Confesso-Pl. Plea-Ptn. Petition-R. Re-hearing-s. 0.

Stand Over-Sh. Short. county courts, so far as the same arose by statute and concerned the practice and jurisdiction of the same,

Court of Chancery. is not repealed so far as the new county courts are

Before the LORD CHANCELLOR. .concerned. But the statute concerning the oaths ne

| Stocken v. Dawson (4 ca., Ap) cessary to be taken by officers, and the statute con


SO cerning the sale of offices, all of which are so important

Strickland v. Strick.) Watts v. Hyde (Ap) SO. in all courts, are, probably in neither case, statutes

land within the description of statutes affecting the juris

Ditto v. Boynton (Ap)

Adie v. Walford (Ap) diction or practice of the court, and will be as binding

Morison o. Morison (Ap) . on the officers of the new county courts as upon the Dalton v. Hayter (Ap) To fix | Davis o. Chanter (Ap) former ones.

a day

Macmahon o. Burche la “The importance of the 3rd section, which assimilates Att.-General 0. Masters and Ditto v. Ditto

(AP) 'the new county courts to the old ones, is extreme, as Wardens, &c. of the City of Att.-Gen, v. Mayor, &c. of 'it has the effect of letting in the whole common law, L. Bristol (Ap)

Newcastle-upon-Tyne (Ap) which was peculiarly that of the old county court, as Bla

tv conrt al Black v. Chaytor (Ap) SO Joynson v. Moseley (Ap) applicable to the new county courts, subject to the

Acte to the Johnson v. Reynolds (F D by Bainbridge v. Baddeley (Ap) express alterations of the act, and thereby has the

De Beauvoir o. De Beauvoir

Lord v. Wightwick (Ap, M) effect of elucidating and filling up, as it were, those

(Ap) Trail v. Bull (Ap)

Finden u. Stephens (Ap) * imperfections and oversights which must ever exist in

so extensive a scheme as that contained in the present * measure for local jurisdiction. And although the

Before the Vice-CHANCELLOR OF ENGLAND. practice and framework of the new county courts PLEAS, DEMURRERS, CAUSES, AND FURTHER DIRECTIONS. bears but little resemblance to that of the old county Heath o. Chadwick (D) | Chambers v. Waters (E) courts at common law, yet, as all the general principles Thelluson v. Lord Rendlesham Smith v. Robinson of common law are not merely applicable to common (D)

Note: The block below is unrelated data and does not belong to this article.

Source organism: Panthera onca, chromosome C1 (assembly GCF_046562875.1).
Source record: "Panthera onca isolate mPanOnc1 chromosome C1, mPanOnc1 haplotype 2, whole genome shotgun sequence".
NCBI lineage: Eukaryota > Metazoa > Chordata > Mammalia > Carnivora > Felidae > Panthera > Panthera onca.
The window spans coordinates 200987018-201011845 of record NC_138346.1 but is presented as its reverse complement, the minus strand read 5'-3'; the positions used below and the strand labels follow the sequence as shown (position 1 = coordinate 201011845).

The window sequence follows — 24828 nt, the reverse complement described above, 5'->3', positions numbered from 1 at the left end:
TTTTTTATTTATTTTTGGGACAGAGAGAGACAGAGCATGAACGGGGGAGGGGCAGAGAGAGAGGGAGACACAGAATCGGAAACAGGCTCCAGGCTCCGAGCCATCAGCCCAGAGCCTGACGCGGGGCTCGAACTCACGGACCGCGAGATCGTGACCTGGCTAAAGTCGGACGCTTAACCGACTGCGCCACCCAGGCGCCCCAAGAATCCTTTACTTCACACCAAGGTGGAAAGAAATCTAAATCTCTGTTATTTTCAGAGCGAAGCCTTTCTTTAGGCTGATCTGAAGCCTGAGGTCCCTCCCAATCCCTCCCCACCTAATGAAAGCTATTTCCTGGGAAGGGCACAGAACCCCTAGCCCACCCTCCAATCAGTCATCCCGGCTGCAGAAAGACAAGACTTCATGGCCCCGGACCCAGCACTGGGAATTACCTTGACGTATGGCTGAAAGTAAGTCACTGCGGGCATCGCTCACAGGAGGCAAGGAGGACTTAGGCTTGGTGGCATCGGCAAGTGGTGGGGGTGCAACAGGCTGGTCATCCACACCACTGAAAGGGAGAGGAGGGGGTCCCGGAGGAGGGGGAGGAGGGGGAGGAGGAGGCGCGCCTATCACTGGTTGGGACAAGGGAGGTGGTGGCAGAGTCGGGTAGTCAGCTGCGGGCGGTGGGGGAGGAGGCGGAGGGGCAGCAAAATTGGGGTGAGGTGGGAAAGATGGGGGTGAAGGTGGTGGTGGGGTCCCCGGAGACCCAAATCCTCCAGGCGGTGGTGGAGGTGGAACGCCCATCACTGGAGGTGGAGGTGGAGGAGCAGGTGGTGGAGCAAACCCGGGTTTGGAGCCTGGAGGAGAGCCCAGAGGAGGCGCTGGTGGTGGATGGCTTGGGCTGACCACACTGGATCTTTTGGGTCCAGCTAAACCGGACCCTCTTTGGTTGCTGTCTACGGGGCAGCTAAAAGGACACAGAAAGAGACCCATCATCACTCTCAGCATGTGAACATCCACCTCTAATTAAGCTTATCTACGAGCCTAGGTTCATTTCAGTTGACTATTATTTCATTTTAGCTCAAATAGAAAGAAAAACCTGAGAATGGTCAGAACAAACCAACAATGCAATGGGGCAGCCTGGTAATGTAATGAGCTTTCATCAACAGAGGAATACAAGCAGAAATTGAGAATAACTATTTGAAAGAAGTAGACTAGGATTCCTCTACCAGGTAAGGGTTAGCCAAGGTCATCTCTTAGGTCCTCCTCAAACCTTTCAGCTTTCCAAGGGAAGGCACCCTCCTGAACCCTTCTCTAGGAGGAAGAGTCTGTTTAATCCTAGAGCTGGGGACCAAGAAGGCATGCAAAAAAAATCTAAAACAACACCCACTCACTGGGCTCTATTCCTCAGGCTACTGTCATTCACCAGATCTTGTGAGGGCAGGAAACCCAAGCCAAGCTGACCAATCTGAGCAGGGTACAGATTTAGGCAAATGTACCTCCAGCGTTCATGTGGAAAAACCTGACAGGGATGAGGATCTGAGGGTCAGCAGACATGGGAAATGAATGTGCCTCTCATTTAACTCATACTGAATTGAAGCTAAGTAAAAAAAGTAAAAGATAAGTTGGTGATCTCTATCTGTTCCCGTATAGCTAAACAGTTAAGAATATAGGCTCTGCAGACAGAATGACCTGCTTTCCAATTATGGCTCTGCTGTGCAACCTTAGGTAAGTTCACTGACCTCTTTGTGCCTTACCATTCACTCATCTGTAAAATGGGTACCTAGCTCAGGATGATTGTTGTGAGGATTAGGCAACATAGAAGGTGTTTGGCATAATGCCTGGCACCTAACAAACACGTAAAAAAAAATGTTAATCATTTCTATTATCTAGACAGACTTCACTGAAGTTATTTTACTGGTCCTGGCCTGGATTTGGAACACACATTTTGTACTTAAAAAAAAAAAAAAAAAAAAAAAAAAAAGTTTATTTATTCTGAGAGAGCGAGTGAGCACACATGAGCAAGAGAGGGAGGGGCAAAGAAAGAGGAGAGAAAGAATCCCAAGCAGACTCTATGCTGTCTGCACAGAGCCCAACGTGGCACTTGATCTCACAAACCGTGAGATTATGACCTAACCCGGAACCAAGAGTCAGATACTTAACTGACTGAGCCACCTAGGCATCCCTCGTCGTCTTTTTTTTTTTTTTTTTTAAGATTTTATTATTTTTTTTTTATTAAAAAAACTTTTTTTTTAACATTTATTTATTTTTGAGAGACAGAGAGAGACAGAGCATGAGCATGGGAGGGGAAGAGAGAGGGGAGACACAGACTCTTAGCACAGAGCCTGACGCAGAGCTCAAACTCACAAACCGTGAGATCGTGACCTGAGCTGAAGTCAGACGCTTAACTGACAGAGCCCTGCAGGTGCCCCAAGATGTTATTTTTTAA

Foster v. Vernon (F D, C) law practice, but to most legal proceedings, they will | Tibbs v. Rushbrook (PI) Vale v. Sherwood (7 causes, F 'be found more extensive in the application to the new Terry o. Wacher (part heard) D, C) courts than it would at first appear. And these express Simpson v. Holt (F D, C) Haffenden v. Wood (E) provisions of the statute are the more necessary, as

Garrod v. Moor

Branscomb v. Branscombe (F there is some doubt whether the general principles of

Smale o. Bickford (2 causes) D, C) common law could be applied in aiding and assisting

Peacock v. Kernot

Stammers v. Halliby (3 ca., 7 Morrison v. Watkins

FD) “in the carrying out of jurisdictions, which, in some

Wright v. Barnewell (E,FD) Ditto ó. Battye (by order) points of view, were diametrically opposed to it, like

Greenway v. Buchanan Dorville v. Wolf (F D, C) courts of conscience and courts of equity, to the former

Walton v. Morritt

Richards v. Patterson (É D,C) of which these new courts, in some points, and, indeed, Dobson v. Lyle (F D, C) Woodman v. Madgen (F D, C) 'entirely in matters below 40s., resemble.”

Parker v. Hawkes (E)

Attorney-Gen. v. Pearson (E, Mr. Moseley proceeds to treat of the courts, shewing, Giffard v. Withington

FD) in conjunction with the enactments of the statute, the Daniel v. Hill

Dawson o. Chappell (FD, C) common law, as to when and where courts may be held, Insole o. Featherstonhaugh Wait v. Horton (F D, C) &c. He then proceeds to treat largely of the officers Lane v. Durant (E, F D) Montague o. Cator (F D, cau.) of the court-of their appointment, of their oaths of

Pocock v. Johnson

Groom o. Stinton (4 causes) office, of their interest in their office, of their duties, Cope v. Lewis

Corbett v. Limbrick (F D, C) their fees, and their offences: and on all these subjects

Attorney-Gen. v. Trevelyan Baxter v. Abbott (F D, C) he pursues steadily his plan, of stating the effect of the

Stert v. Cooke

De Beauvoir v. De Beauvoir

Hodgkinson v. Barrow (FD,C) (FD, C) new enactments, so far as they can be expounded before

Colbourn v. Coling

Beale v. Warder (Re-hearing) any cases have arisen upon them; and of collecting a Hickson v. Smith (at deft. Turner v. Simcock (F D, C) great deal of common-law learning bearing upon the request)

Booth v. Lightfoot (F D, C) different subjects of disquisition. The first part stops | Palmer v. Pattison (F D. C Ludlow v. Guilleband (F D, here; and we must look forward to the publication of Minter v. Wraith (FD, cause) C) the remainder, for the discussion of that which will bel Hemming v. Spiers (E) | Howell v. Saer